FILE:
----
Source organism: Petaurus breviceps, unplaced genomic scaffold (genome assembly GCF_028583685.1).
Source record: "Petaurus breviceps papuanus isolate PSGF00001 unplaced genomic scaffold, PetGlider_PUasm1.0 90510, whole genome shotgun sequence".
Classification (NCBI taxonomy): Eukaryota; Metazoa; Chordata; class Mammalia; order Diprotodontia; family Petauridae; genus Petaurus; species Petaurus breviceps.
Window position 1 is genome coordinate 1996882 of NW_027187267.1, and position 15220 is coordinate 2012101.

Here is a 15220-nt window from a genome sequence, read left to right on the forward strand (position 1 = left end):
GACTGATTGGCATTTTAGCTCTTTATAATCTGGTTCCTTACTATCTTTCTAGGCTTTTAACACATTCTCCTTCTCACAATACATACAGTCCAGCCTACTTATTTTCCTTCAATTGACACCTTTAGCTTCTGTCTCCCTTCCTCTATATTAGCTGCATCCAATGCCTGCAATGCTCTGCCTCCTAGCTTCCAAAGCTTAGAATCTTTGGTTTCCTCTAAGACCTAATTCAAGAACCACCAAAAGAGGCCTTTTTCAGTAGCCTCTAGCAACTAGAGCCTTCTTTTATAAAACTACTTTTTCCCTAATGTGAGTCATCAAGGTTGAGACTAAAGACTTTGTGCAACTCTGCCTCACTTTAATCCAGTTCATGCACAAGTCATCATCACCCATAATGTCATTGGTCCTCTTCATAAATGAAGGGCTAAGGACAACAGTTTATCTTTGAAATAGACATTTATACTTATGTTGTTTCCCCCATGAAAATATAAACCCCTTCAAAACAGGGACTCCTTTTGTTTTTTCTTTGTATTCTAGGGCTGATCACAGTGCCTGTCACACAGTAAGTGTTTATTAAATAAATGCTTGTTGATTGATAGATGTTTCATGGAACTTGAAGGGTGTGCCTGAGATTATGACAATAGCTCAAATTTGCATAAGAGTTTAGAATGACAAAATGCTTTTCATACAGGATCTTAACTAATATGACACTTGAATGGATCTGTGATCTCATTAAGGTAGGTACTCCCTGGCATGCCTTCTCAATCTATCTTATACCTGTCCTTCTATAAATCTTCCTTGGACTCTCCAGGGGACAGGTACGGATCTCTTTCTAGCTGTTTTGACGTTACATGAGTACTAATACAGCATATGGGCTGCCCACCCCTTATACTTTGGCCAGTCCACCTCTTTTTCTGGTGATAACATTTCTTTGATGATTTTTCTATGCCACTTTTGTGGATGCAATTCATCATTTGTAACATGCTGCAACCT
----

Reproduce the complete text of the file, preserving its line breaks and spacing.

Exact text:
Source organism: Petaurus breviceps, unplaced genomic scaffold (genome assembly GCF_028583685.1).
Source record: "Petaurus breviceps papuanus isolate PSGF00001 unplaced genomic scaffold, PetGlider_PUasm1.0 90510, whole genome shotgun sequence".
Classification (NCBI taxonomy): Eukaryota; Metazoa; Chordata; class Mammalia; order Diprotodontia; family Petauridae; genus Petaurus; species Petaurus breviceps.
Window position 1 is genome coordinate 1996882 of NW_027187267.1, and position 15220 is coordinate 2012101.

Here is a 15220-nt window from a genome sequence, read left to right on the forward strand (position 1 = left end):
GACTGATTGGCATTTTAGCTCTTTATAATCTGGTTCCTTACTATCTTTCTAGGCTTTTAACACATTCTCCTTCTCACAATACATACAGTCCAGCCTACTTATTTTCCTTCAATTGACACCTTTAGCTTCTGTCTCCCTTCCTCTATATTAGCTGCATCCAATGCCTGCAATGCTCTGCCTCCTAGCTTCCAAAGCTTAGAATCTTTGGTTTCCTCTAAGACCTAATTCAAGAACCACCAAAAGAGGCCTTTTTCAGTAGCCTCTAGCAACTAGAGCCTTCTTTTATAAAACTACTTTTTCCCTAATGTGAGTCATCAAGGTTGAGACTAAAGACTTTGTGCAACTCTGCCTCACTTTAATCCAGTTCATGCACAAGTCATCATCACCCATAATGTCATTGGTCCTCTTCATAAATGAAGGGCTAAGGACAACAGTTTATCTTTGAAATAGACATTTATACTTATGTTGTTTCCCCCATGAAAATATAAACCCCTTCAAAACAGGGACTCCTTTTGTTTTTTCTTTGTATTCTAGGGCTGATCACAGTGCCTGTCACACAGTAAGTGTTTATTAAATAAATGCTTGTTGATTGATAGATGTTTCATGGAACTTGAAGGGTGTGCCTGAGATTATGACAATAGCTCAAATTTGCATAAGAGTTTAGAATGACAAAATGCTTTTCATACAGGATCTTAACTAATATGACACTTGAATGGATCTGTGATCTCATTAAGGTAGGTACTCCCTGGCATGCCTTCTCAATCTATCTTATACCTGTCCTTCTATAAATCTTCCTTGGACTCTCCAGGGGACAGGTACGGATCTCTTTCTAGCTGTTTTGACGTTACATGAGTACTAATACAGCATATGGGCTGCCCACCCCTTATACTTTGGCCAGTCCACCTCTTTTTCTGGTGATAACATTTCTTTGATGATTTTTCTATGCCACTTTTGTGGATGCAATTCATCATTTGTAACATGCTGCAACCT